Tucked up against the Caspian Sea between Armenia, Iran, Georgia, and Russia, Azerbaijan has a unique blend of cultural influences, each of which has left its mark on the food. Down in South Brooklyn, in the neighborhoods around Brighton Beach and Sheepshead Bay, there’s an Azerbaijani enclave, with a handful of restaurants specializing in the cuisine. Baku Palace (2001 Emmons Avenue, Brooklyn; 718-615-4700) is the best known.
The sprawling, two-floor restaurant is widely known in the American Azeri community (it was recommended by the Embassy of the Republic of Azerbaijan in Washington, D.C.). With a terrace overlooking Sheepshead Bay and ornate dining rooms adorned with floor-length curtains complete with valances and linen-clothed tables, it’s not your average ethnic restaurant. It’s more of a catering hall and special-events specialist. Servers here are more likely to point you in the direction of the $32.90 sea bass glassage (baked in honey with vegetables, greens, and Japanese carrot sauce) than traditional sturgeon kebabs ($26.90) with pomegranate sauce.
That pomegranate sauce is a staple, says Feride Buyuran, author of Pomegranates & Saffron: A Culinary Journey to Azerbaijan. “We can’t eat fish without that sauce,” she adds. “It’s a classic. Pomegranates grow like apples in Azerbaijan.”
The fruit is used commonly throughout the country and its cuisine; every fall there’s a pomegranate festival in the city of Goychay. Also, its proximity to the former Silk Road means numerous herbs and spices are used with abundance. Cilantro, dill, parsley, mint, green and purple basil, and green onions are common. Eggplant, tomato, spinach, olives, peppers, butternut squash, and cabbage are used. Similar to Lebanese or Turkish fare, the food in Azerbaijan is bright, colorful, and plentiful. Customary meals comprise large spreads of dishes. A balance of sweet and sour is typical, with sauces ranging from sour cherry to tart sour plum.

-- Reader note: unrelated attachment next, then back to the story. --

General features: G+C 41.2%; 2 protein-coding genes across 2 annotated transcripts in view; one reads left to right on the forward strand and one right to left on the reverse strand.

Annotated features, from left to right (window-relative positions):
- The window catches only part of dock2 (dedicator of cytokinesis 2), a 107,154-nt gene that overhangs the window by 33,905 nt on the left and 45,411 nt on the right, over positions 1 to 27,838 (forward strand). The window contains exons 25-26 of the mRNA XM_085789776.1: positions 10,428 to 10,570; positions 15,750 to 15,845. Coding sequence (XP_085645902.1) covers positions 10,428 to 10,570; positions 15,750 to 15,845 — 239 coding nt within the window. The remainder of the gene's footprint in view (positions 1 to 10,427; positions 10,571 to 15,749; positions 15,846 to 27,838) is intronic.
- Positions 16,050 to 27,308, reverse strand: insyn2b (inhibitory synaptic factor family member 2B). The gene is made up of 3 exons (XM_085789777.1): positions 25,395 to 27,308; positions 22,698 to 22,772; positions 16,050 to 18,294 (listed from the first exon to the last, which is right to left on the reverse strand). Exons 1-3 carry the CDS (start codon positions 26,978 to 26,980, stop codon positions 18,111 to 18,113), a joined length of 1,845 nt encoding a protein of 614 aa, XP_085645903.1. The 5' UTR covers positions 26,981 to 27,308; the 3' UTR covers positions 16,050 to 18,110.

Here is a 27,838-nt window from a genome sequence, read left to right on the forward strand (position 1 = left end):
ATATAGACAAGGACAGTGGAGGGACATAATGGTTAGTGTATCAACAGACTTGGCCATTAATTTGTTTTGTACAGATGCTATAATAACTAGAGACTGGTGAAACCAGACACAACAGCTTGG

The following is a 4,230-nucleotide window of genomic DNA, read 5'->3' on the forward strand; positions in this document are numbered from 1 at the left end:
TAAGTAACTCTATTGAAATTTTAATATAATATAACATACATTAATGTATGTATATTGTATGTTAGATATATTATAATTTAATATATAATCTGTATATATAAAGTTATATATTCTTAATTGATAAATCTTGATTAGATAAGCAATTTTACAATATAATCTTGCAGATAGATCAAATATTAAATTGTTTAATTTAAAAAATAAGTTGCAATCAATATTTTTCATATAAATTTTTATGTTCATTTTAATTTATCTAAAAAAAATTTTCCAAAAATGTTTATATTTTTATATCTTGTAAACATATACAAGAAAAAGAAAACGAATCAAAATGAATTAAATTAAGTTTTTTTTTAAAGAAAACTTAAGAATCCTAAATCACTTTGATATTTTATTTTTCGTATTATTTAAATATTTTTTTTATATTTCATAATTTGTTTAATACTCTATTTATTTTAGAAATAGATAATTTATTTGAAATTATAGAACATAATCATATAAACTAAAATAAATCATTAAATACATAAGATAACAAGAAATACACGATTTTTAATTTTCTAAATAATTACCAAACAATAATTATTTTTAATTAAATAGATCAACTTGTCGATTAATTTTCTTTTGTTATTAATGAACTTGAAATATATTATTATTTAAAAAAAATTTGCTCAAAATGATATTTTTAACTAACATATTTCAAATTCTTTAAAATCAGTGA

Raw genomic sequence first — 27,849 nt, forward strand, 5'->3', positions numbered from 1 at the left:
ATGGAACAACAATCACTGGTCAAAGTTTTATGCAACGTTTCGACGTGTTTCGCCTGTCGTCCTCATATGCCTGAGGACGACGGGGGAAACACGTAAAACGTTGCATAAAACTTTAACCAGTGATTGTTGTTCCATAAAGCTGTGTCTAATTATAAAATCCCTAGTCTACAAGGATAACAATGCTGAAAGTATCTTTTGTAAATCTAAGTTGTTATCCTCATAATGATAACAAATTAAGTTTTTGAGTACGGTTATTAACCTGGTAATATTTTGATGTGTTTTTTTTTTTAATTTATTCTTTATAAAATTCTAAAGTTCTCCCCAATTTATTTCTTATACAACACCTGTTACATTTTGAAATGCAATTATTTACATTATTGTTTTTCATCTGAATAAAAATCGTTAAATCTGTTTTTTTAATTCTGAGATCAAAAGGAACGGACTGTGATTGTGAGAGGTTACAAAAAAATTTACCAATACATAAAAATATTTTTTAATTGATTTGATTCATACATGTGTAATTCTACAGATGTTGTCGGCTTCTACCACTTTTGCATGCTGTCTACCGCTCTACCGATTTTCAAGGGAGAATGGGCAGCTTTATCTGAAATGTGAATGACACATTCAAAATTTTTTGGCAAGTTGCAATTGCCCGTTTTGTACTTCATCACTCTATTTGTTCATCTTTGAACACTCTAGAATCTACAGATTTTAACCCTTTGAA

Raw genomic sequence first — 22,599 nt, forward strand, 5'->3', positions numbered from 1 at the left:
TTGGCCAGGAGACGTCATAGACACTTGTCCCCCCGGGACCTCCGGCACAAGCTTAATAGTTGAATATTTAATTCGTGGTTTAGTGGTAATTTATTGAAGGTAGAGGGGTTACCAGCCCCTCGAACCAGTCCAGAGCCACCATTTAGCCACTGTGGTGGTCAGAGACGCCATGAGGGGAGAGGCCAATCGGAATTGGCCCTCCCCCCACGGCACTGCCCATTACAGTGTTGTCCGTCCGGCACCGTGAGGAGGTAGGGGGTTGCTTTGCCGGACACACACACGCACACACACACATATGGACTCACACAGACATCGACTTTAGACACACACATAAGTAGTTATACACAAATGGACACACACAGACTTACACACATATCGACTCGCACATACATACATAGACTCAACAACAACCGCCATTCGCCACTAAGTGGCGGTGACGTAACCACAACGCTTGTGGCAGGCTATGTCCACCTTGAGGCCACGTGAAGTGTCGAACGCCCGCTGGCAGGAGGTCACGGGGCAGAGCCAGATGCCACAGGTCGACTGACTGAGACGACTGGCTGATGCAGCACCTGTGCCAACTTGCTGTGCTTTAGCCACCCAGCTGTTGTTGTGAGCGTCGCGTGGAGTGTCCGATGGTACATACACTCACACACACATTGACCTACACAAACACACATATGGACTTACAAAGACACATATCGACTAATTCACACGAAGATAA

Saffron and turmeric flavor the country’s national dish, plov, a rice pilaf served in a multitude of variations. A few different rice bases are made with either spice (depending on the region and how much money one has to dole out), which are topped with different stews and sauces. One version is made with meat cooked in fresh herbs. Another, parcha-dosheme plov, is made with a mix of sour plums, chestnuts, and chicken. Albaloo plov, with sour cherries, is an Azerbaijani riff on a Persian dish. Baku Palace does serve some forms of albaloo plov, but did not have any on hand on a recent visit.
Influences of the Silk Road and neighboring fare are evident in a variety of dishes. Dushbara ($8.90), small dumplings filled with lamb, served in broth, came to Azerbaijan through Asia. The flavors change depending on the season, says Buyuran. In the summer, it’s topped with fresh cilantro; in winter, dried mint is used instead. That’s how it’s served at Baku Palace. The tortellini-sized dumplings are brightly flavored with the refreshing herb. “Dushbara is a classic throughout the country,” says Buyuran. “Its motherland is the capital, Baku. The dumplings are supposed to fit ten to twenty on a spoon. A lot of people don’t make them so small, because it’s so time-consuming.”
Kebabs, popular through Central Asia and the Middle East in countries like Turkey and Iran, have also made their way into Azerbaijani cuisine. In addition to sturgeon (baliq), meat is common in preparations like the lyulya kebab ($18.90). Similar to renditions found in Turkey, this popular take is made with ground lamb wrapped around a skewer, barbecued, and served with lavash. At Baku, red onion salad seasoned with sumac, mayo-less cabbage cole slaw, peas, and a stewed-tomato sauce come on the side. “Kebabs come from the traders who were traveling,” says Buyuran. “It was the easiest thing to prepare — just a wood fire, meat, and skewers. It’s a romantic experience.”
Cooked on a saj, a dome-shaped pan popular in southwest Asia, qutub is purely Azerbaijani. Thinly rolled dough, almost like a crêpe, is stuffed with several different fillings, such as butternut squash and cheese. Baku Palace offers two options, meat and green, the latter a blend of herbs and spinach.
While food is important to Azerbaijanis, tea is an integral component to the culture. Imported from China through the Silk Road, the beverage took some time to catch on, but now it’s an important part of everyday life. It’s served diluted with water (a necessity with the large quantities consumed) along with a sugar cube or a side of preserves. “It’s common to take a mouthful of fruit in syrup and wash it down with tea,” says Buyuran. At Baku Palace, it’s served in customary form. “It’s a very big tea culture,” she says. “Everybody drinks it. If I stopped by, you’d offer me tea. The kettle is always on.”
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